She has extraordinarily strong group skills (all those years of teaching school children) and she works fast but profoundly.  I often come away from her classes so impressed with her cleverness – in the way she sequences or gets me to understand the links between one asana and another.  The thing that I have come to appreciate more and more about her is how she weaves really subtle philosophical teaching into the straightforwardness of her asana teaching.

One of the things that I first loved about her is how often she would start a class with a story.  And the stories contextualise the why of doing yoga. In the last year many of her stories have been about BKS Iyengar – she was very young when she first met him and she became a dedicated student very quickly.  And in her stories about him I can hear not just how very very sad she is that he’s not with us anymore, but more importantly how much joy there is in that she had such gifts from him over such an extended amount of time.  In her telling of the stories what I think she does it to connect you to your own story about why it is that you do yoga and what yoga really could be about.  She’s an emotional teacher – not in the sense that she behaves emotionally – but because she sees yoga as being an emotional endeavour.  So her teaching is full of heart. “

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International Day of Yoga June 21

international-yoga-day-logo-210x236June 21st is the summer solstice, the longest day of the year in the Northern Hemisphere. In India, the first full moon after the Summer Solstice is known as Guru Purnima where the Guru or teacher is honored. According to yoga legend, the first transmission of yoga by Shiva (the first Guru) is said to have begun on this day.

The United Nations has declared June 21st as International Day of Yoga, following a proposal by Indian Prime Minister Narendra Modi who said “Yoga embodies unity of mind and body; thought and action; It is not about exercise but to discover the sense of oneness with yourself, the world and with nature.

Yogawest is open as usual on Sunday (and as it’s also Fathers Day, we are expecting a bumper crowd of Dads coming to classes during the day!). Sam is teaching her 10am general class and her 11.45am intermediate class; Diana is teaching the Sunday evening general class at 6pm.

It’ll be worth making it to class on Sunday if you can: the knowledge that many thousands of yogis around the world will be practising at the same time will lend a special something to the energy of the classes.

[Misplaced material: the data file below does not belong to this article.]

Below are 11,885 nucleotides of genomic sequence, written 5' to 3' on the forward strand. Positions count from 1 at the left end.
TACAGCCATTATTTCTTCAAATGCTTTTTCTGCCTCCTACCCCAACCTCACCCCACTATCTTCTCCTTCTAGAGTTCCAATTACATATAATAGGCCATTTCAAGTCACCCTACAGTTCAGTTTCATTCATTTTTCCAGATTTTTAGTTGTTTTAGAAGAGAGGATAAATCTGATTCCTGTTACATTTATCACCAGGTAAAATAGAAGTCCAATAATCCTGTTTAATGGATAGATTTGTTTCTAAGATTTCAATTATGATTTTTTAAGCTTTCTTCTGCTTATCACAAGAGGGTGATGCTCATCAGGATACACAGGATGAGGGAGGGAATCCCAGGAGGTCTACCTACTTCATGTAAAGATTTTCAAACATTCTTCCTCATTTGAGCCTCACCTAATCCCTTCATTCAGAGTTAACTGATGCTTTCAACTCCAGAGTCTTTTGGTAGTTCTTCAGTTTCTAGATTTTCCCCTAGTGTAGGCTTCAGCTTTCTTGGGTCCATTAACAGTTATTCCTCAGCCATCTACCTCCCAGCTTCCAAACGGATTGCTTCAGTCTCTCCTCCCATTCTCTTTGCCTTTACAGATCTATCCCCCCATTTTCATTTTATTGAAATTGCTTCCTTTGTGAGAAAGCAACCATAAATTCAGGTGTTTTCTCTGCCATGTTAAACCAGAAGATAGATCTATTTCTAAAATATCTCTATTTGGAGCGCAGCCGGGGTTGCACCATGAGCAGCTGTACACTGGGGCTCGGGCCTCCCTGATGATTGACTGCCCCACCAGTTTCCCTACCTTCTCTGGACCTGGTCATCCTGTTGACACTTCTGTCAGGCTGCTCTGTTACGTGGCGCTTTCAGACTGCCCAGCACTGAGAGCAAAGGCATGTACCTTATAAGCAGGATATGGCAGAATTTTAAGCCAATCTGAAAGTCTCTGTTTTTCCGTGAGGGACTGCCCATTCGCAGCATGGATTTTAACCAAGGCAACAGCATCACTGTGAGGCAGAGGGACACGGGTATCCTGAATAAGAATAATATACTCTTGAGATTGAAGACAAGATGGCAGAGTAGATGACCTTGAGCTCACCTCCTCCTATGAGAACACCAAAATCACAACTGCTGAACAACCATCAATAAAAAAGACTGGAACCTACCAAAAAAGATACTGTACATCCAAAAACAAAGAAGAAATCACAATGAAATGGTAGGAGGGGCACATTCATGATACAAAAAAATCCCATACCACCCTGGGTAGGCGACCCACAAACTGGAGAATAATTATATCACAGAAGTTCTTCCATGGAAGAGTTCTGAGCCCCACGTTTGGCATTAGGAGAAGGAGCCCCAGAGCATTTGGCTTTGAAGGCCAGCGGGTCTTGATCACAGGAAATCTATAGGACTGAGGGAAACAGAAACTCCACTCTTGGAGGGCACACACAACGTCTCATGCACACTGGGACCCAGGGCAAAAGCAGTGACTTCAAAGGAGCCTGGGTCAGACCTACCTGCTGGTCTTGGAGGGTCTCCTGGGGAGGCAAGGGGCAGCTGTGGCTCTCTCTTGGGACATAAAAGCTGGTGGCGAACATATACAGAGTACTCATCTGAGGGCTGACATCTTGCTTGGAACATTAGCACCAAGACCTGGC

IYNAUS1034_YopaDay_poster_F.inddIf you can’t make it, then you may be interested to see the sequence that Geeta Iyengar has suggested… you could choose elements (or all!) of this and practice at home instead. Sunday coincides with the Iyengar convention in Exeter this weekend, and many of our teachers and students will be there following this sequence led by Birjoo Mehta from Mumbai.

Download poster from IYNAUS (US Iyengar Association) showing poses in silhouette: IYNAUS-Intl-Yoga-Day-2015

Download list of  Geeta Iyengar’s suggested sequence

 

Making Yoga an Exercise in Democracy

JUNE 10, 2015

NEW DELHI — India has persuaded the world to dedicate a day to remember what the world does not wish to forget on other days anyway: that yoga is the gift of an ancient civilization that once lived in India — and in Pakistan, too, if you wish to annoy the Indians.

After Prime Minister Narendra Modi, whose known yogic skill is limited to one elementary pose, nudged the United Nations, most of the world united in marking June 21 as the first International Yoga Day.

Despite India’s claim over yoga, it is not a mainstream household practice here. It probably never was. And its modern resurgence in some niches, like schools and affluent urban quarters, is not a continuation of an ancient legacy, but a part of an escalating global movement. Yoga had to wait until India transformed itself into a more equal society to seep into places it had never been permitted to go.

For a long time, yoga was the preserve of the highest-caste men, and what belonged to them usually did not percolate down. But then, about seven decades ago, one of them chose to commit a heresy. He began to teach not only Indian men who were not Brahmins, but women as well, and, later, foreigners.